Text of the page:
The concept is unique in that it considers a variety of environmental quality parameters. According to followers of Building Biology an ideal home environment should achieves a natural balance of ionisation, reduce the influence of human-caused electromagnetic fields, and avoid building over naturally occurring geopathic (subterranean) disturbances. Heat should be radiant without creating heat monotony, dust, noise or heat stratification, light and colour should be as found in nature, humidity should be balanced with natural heat and cooling provided, to name only some of the factors.
Building Biology principles are enshrined in the SBM 2015 standard which provides measurable targets for a healthy, risk-free living environment and allows clients to specify a certain environment and have it tested before practical completion.
The Green standards context
But there are of course other green building standards and rating systems in the marketplace to help guide, demonstrate, and document efforts to deliver sustainable, high-performance buildings. Among the better known are the BRE’s BREEAM and the US Green Building Council standard Leadership in Energy and Environmental Design (LEED), as well as Energy Star, Green Globes, Living Building Challenge, and the new international WELL people-focused standard. They each aim, in different ways, to mitigate the impact of buildings on the natural environment through sustainable design.
With nearly 2.3 million buildings over its 25 year history, BREEAM is the most widely-established global sustainability standard. LEED has continued to grow in prominence and now includes rating systems for existing buildings and entire neighbourhoods. Othe s who have also responded to the growing interest and demand for sustainable design including the Green Building Initiative (GBI), which was created to assist the National Association of Homebuilders (NAHB) in promoting its Green Building Guidelines for Residential Structures.
Based in the UK, the Building Biology Association is an independent organisation whose purpose is to promote the awareness, understanding, design, construction and use of healthy buildings. And to promote the subject it recently launched an English-speaking IBN Building Biology Consultant course.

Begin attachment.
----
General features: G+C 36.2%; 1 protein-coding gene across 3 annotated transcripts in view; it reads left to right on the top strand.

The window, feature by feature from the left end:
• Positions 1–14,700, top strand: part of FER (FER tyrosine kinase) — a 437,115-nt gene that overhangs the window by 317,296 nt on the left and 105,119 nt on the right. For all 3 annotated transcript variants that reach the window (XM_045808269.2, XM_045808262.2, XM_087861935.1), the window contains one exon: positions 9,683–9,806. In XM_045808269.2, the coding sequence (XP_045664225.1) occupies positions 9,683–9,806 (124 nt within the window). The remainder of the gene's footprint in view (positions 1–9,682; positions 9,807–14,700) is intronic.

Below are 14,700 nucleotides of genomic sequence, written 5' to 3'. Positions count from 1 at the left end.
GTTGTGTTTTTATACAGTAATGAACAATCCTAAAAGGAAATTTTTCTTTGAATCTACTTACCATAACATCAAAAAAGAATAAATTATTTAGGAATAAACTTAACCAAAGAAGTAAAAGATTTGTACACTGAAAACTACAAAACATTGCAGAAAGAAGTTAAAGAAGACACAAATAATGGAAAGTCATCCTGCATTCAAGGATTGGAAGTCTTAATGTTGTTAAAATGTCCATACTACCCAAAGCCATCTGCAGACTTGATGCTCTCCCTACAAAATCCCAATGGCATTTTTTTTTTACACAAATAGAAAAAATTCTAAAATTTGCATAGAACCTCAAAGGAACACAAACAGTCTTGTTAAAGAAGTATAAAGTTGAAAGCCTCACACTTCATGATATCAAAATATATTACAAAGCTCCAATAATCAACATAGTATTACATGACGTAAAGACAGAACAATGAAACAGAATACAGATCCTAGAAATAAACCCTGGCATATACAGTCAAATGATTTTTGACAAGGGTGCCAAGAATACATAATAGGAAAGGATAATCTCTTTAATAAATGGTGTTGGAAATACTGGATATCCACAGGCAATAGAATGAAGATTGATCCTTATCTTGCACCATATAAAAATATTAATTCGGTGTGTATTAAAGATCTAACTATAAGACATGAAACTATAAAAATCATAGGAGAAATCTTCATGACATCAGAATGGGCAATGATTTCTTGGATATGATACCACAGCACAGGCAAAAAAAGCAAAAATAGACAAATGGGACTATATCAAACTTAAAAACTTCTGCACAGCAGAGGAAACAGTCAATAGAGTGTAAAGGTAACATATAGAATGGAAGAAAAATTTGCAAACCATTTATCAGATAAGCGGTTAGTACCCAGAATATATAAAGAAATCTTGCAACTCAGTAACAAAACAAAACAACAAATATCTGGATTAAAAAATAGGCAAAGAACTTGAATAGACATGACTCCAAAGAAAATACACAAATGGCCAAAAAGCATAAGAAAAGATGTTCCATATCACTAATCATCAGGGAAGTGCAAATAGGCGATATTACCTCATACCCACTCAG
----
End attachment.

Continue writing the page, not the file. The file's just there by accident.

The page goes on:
Working closely with the association, and one of the leading proponents of Building Biology in the UK, is Gale & Snowden Architects, based in Exeter. Established in 1992 by David Gale and Ian Snowden, the award-winning practice focuses on “regenerative design based on permaculture principles” and designs for all scales and types of projects. Its multi-disciplinary team provides architecture and mechanical engineering services and includes experts in sustainable, low energy and healthy building design. Projects combine principles of ecology, Building Biology, physics and landscape design principles with elegant, efficient architecture.
The practice’s designs focus on a fabric first and optimal orientation approach based on Passivhaus principles to first minimise the energy demand of a building, reducing its carbon emissions, before adding renewables where appropriate. The result is low carbon solutions for the commercial, residential, culture and leisure, community and education sectors that respond to a changing climate and tackle fuel poverty at the same time.
Commercial sector projects include the restoration of Hallsannery country mansion near Bideford, Devon, to its former glory, and an outstanding recent education example is the Peter Buckley Learning Centre at RHS Rosemoor. The practice is also developing a series of ecological kit houses for self build or for complete prefabrication.
The practice is just one of many noticeable examples of the industry’s increasing focus on healthy buildings. As this continues to grow, so the focus on Building Biology is likely to increase as clients demand greener, healthier environments.
An online course offers professional certification as a Building Biology Consultant, registered with the IBN Building
Biology Institute in Germany. For more information visit www.buildingbiology.co.uk